Serbian Language

Interested in learning Serbian?

Free Lifetime Membership

Serbian Language Podcast

Navigating Between the 3 Serbian Genders: Masculine, Feminine, Neuter

When you were a child did you ever want to be a detective? If so, this probably helps to explain why you are a language learner! Being a language learner is very similar to being a detective because language learning requires the ability to look for clues and patterns, and once they are recognized, to be able to use the understanding of these patterns to take you to the next stage of your language development…culminating in fluency and comfort within the language. It’s a tall order, but an enjoyable one if you stay nice and relaxed, strategic in your studies, and enjoy the ride.

Serbian language is a detective’s dream because there are so many clues, patterns, and information within Serbian words and sentence structures that help you understand the key information and details being conveyed. Example: Serbian noun genders. In Serbian language there are 3 genders: Masculine, Feminine, and Neuter. Let’s look at an example of each and talk about the patterns they maintain. Consider these 3 words:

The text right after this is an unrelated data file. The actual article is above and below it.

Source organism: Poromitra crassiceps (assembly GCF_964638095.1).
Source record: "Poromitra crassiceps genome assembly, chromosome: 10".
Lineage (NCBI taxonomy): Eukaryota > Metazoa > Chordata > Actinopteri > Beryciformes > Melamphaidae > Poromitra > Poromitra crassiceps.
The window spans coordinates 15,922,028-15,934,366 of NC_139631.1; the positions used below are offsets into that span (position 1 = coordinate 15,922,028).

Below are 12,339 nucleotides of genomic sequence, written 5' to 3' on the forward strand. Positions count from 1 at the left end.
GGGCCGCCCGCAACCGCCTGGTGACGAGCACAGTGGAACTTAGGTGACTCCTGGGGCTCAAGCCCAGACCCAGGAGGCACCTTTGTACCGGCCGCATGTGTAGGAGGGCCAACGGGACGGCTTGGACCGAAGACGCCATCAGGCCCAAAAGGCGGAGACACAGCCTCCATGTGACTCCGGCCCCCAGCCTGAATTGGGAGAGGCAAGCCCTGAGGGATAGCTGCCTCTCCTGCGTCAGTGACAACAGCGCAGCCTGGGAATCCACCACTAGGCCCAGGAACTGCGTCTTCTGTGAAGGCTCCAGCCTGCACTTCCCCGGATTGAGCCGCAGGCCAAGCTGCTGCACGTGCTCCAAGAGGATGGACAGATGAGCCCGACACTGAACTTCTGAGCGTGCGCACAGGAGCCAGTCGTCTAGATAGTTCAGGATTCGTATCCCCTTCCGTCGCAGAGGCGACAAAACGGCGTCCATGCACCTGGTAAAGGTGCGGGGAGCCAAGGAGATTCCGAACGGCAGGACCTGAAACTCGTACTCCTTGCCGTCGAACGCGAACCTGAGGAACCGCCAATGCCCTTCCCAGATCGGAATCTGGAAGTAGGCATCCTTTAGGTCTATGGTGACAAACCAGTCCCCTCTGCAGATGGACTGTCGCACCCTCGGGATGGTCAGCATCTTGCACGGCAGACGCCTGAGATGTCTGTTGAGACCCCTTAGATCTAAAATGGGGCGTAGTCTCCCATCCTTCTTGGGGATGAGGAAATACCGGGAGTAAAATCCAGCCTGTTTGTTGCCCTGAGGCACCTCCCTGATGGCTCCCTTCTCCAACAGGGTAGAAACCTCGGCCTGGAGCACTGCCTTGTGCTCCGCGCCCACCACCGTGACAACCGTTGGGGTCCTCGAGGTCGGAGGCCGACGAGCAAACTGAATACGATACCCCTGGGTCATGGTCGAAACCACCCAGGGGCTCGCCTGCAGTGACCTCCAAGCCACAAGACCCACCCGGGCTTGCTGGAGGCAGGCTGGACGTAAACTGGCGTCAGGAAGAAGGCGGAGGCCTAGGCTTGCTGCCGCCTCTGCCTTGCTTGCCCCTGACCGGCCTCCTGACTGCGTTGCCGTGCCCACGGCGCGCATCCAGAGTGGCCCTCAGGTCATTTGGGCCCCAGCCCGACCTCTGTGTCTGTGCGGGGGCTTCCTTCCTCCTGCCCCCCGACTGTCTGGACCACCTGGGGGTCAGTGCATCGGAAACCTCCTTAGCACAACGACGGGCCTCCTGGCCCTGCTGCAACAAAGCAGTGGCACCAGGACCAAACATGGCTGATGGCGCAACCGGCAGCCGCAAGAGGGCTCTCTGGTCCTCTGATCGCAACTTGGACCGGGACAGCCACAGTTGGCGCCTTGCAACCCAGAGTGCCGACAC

1. Zena (Woman or Wife)
  2. Dete (Child)
  3. Covek (Man)
One thing to know about Serbian is this: the endings of words contain a lot of information. Also, notice how Serbian doesn’t have any articles that precede the nouns. In Spanish for example “la famlia” means “the family” and the article “la” indicates that the noun is feminine. In Serbian, the noun ENDINGS provide us with this information and this is how we can distinguish whether or not a noun is masculine, feminine, or neuter. Here is a rule of thumb
Singular nouns that end in a consonant (meaning a “non vowel”) in their 1st case (Nominative) are masculine
Singular nouns that end with an “a” in their 1st case (Nominative) are feminine
Singular nouns that end with an “e” or an “o” in their 1st case (Nominative) are neuter
Like most languages, Serbian has some exceptions…but 90% of the time the rule mentioned above is true. Nice right?! With that in mind can you put your detective hat on and tell me which of the 3 nouns above is masculine, feminine, and neuter?
If you said “Zena” is feminine, “Dete” is neuter, and “Covek” is masculine, then you are correct! Again, the endings of Serbian nouns contain important information. You’re on your way!


← View All Blogs